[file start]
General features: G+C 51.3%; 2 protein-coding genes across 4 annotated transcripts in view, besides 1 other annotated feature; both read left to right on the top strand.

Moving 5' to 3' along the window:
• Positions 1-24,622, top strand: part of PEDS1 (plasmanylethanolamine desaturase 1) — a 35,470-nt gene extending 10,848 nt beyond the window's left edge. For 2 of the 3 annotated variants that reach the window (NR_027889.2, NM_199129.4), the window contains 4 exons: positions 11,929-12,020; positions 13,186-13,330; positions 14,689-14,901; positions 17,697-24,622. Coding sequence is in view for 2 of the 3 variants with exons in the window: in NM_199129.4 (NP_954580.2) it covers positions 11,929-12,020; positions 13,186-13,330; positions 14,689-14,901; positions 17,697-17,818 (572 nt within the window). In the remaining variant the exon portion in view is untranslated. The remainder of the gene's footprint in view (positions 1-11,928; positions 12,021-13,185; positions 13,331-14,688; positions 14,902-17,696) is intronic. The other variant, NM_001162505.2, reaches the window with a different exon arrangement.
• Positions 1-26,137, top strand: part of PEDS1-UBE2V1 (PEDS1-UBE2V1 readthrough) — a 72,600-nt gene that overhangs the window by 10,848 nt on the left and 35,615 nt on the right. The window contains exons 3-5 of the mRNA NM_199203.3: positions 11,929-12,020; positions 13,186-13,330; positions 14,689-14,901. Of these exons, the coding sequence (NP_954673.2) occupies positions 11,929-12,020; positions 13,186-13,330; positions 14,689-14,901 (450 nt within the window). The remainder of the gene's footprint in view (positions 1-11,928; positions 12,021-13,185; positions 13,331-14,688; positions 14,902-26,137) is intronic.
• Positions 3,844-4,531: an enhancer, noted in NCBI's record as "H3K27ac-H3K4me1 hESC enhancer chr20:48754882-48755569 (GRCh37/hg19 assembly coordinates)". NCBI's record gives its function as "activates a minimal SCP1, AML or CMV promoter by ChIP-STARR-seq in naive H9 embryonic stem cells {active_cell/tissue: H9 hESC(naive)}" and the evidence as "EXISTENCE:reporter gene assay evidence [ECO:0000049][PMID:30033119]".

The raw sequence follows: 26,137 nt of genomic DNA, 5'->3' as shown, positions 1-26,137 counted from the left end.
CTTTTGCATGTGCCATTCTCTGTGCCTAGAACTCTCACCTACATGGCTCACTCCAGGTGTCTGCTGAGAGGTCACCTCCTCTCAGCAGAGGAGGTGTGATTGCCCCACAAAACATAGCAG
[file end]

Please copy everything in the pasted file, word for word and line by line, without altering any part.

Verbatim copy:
General features: G+C 51.3%; 2 protein-coding genes across 4 annotated transcripts in view, besides 1 other annotated feature; both read left to right on the top strand.

Moving 5' to 3' along the window:
• Positions 1-24,622, top strand: part of PEDS1 (plasmanylethanolamine desaturase 1) — a 35,470-nt gene extending 10,848 nt beyond the window's left edge. For 2 of the 3 annotated variants that reach the window (NR_027889.2, NM_199129.4), the window contains 4 exons: positions 11,929-12,020; positions 13,186-13,330; positions 14,689-14,901; positions 17,697-24,622. Coding sequence is in view for 2 of the 3 variants with exons in the window: in NM_199129.4 (NP_954580.2) it covers positions 11,929-12,020; positions 13,186-13,330; positions 14,689-14,901; positions 17,697-17,818 (572 nt within the window). In the remaining variant the exon portion in view is untranslated. The remainder of the gene's footprint in view (positions 1-11,928; positions 12,021-13,185; positions 13,331-14,688; positions 14,902-17,696) is intronic. The other variant, NM_001162505.2, reaches the window with a different exon arrangement.
• Positions 1-26,137, top strand: part of PEDS1-UBE2V1 (PEDS1-UBE2V1 readthrough) — a 72,600-nt gene that overhangs the window by 10,848 nt on the left and 35,615 nt on the right. The window contains exons 3-5 of the mRNA NM_199203.3: positions 11,929-12,020; positions 13,186-13,330; positions 14,689-14,901. Of these exons, the coding sequence (NP_954673.2) occupies positions 11,929-12,020; positions 13,186-13,330; positions 14,689-14,901 (450 nt within the window). The remainder of the gene's footprint in view (positions 1-11,928; positions 12,021-13,185; positions 13,331-14,688; positions 14,902-26,137) is intronic.
• Positions 3,844-4,531: an enhancer, noted in NCBI's record as "H3K27ac-H3K4me1 hESC enhancer chr20:48754882-48755569 (GRCh37/hg19 assembly coordinates)". NCBI's record gives its function as "activates a minimal SCP1, AML or CMV promoter by ChIP-STARR-seq in naive H9 embryonic stem cells {active_cell/tissue: H9 hESC(naive)}" and the evidence as "EXISTENCE:reporter gene assay evidence [ECO:0000049][PMID:30033119]".

The raw sequence follows: 26,137 nt of genomic DNA, 5'->3' as shown, positions 1-26,137 counted from the left end.
CTTTTGCATGTGCCATTCTCTGTGCCTAGAACTCTCACCTACATGGCTCACTCCAGGTGTCTGCTGAGAGGTCACCTCCTCTCAGCAGAGGAGGTGTGATTGCCCCACAAAACATAGCAG